To use the tables:

  1. Identify which frame type most closely relates to the project under consideration
  2. Select and add the floor type under consideration
  3. Add fire protection as required.

For example, for a typical low-rise frame with a composite metal deck floor and 60 minutes’ fire resistance, the overall frame rate (based on the average of each range) would be:

£111.50 + £78.00 + £17.00 = £206.50

The rates should then be adjusted (if necessary) using the BCIS location factors appropriate to the location of the project.

Figure 3: Indicative cost ranges based on gross internal floor area
TypeBase index 100 (£/m2)Notes




Steel frame to low-rise building


Steelwork design based on 55kg/m2

Steel frame to high-rise building


Steelwork design based on 90kg/m2

Complex steel frame


Steelwork design based on 110kg/m2




Composite floors, metal decking and lightweight concrete topping


Two-way spanning deck, typical 3m span, with concrete topping up to 150mm

Precast concrete composite floor with concrete topping


Hollowcore precast concrete planks with structural concrete topping spanning between primary steel beams

Fire protection



Fire protection to steel columns and beams (60 minutes’ resistance)


Factory-applied intumescent coating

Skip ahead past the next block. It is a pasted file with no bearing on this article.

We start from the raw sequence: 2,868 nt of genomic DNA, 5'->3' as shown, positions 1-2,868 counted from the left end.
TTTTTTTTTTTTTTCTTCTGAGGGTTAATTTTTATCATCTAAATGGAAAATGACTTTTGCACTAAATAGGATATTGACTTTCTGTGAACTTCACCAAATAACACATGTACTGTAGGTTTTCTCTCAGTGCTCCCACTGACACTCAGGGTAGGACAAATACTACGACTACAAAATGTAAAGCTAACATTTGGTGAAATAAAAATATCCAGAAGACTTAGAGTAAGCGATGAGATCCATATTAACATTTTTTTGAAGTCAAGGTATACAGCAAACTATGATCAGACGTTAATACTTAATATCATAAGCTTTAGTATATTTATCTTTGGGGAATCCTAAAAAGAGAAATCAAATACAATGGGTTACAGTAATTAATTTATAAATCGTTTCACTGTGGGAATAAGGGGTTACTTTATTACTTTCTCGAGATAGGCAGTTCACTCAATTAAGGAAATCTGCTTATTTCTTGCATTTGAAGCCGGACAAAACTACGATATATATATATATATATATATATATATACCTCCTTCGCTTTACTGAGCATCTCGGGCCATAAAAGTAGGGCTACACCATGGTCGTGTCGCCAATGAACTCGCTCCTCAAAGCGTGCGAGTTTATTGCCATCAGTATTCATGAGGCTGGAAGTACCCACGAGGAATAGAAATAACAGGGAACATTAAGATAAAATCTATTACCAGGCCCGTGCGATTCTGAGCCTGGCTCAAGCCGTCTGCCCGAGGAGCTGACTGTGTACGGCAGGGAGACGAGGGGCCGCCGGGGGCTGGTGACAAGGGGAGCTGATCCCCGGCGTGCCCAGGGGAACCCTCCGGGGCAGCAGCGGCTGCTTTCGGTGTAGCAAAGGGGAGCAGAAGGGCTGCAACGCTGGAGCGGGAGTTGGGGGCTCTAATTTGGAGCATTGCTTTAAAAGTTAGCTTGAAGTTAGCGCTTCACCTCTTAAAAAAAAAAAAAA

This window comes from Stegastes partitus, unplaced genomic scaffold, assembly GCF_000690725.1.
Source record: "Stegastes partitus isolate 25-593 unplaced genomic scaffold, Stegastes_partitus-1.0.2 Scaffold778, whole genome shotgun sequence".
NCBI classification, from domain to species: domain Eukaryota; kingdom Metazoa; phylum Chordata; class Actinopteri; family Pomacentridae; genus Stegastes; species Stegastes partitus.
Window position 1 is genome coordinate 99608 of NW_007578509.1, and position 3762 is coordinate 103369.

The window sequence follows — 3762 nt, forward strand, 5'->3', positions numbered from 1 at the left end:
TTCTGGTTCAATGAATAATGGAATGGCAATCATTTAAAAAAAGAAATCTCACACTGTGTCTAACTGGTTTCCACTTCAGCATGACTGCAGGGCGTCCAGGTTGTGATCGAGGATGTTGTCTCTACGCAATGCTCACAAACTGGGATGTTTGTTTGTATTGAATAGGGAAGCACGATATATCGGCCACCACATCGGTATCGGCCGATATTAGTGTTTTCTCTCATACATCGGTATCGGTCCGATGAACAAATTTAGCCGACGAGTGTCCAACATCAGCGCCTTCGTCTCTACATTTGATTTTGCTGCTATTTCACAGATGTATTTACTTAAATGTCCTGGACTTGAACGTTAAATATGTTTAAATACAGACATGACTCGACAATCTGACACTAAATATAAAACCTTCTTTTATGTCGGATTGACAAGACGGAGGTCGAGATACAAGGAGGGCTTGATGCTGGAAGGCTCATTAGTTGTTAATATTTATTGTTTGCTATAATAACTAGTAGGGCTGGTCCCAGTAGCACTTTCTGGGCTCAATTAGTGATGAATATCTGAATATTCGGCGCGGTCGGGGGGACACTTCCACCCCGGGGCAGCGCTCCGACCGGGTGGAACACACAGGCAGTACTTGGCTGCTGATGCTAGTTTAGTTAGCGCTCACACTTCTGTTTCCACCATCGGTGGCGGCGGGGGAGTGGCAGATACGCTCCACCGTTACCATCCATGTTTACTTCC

Fire protection to steel columns and beams (90 minutes’ resistance)


Factory-applied intumescent coating

Portal frames



Large-span single-storey building with low eaves (6-8m)


Steelwork design based on 35kg/m2

Large-span single-storey building with high eaves (10-13m)


Steelwork design based on 45kg/m2

Figure 4: BCIS location factors, as at Q3 2019 (*Aecom Index)
Location BCIS IndexLocation BCIS Index

Central London




















Cost comparison updates 

This quarter’s Costing Steelwork provides an update of the five previously featured cost comparisons covering: offices, education, industrial, retail and mixed-use

These five projects were originally part of the Target Zero study conducted by a consortium of organisations including Tata Steel, Aecom, SCI, Cyril Sweett and the BCSA in 2010 to provide guidance on the design and construction of sustainable, low- and zero-carbon buildings in the UK. The cost models for these five projects have been reviewed and updated as part of the Costing Steelwork series. The latest cost models as of Q3 2019 are presented here. 

1 Kingdom Street2_CMYK

One Kingdom Street, London

Costing steelwork: offices update 

Below is an update to the offices cost comparison originally published in the Costing Steelwork Offices feature in Building magazine in April 2017.

One Kingdom Street, London, key features

  • 10 storeys, with two levels of basement
  • Typical clear spans of 12m x 10.5m 
  • Three cores – one main core with open atrium, scenic atrium bridges and lifts
  • Plant at roof level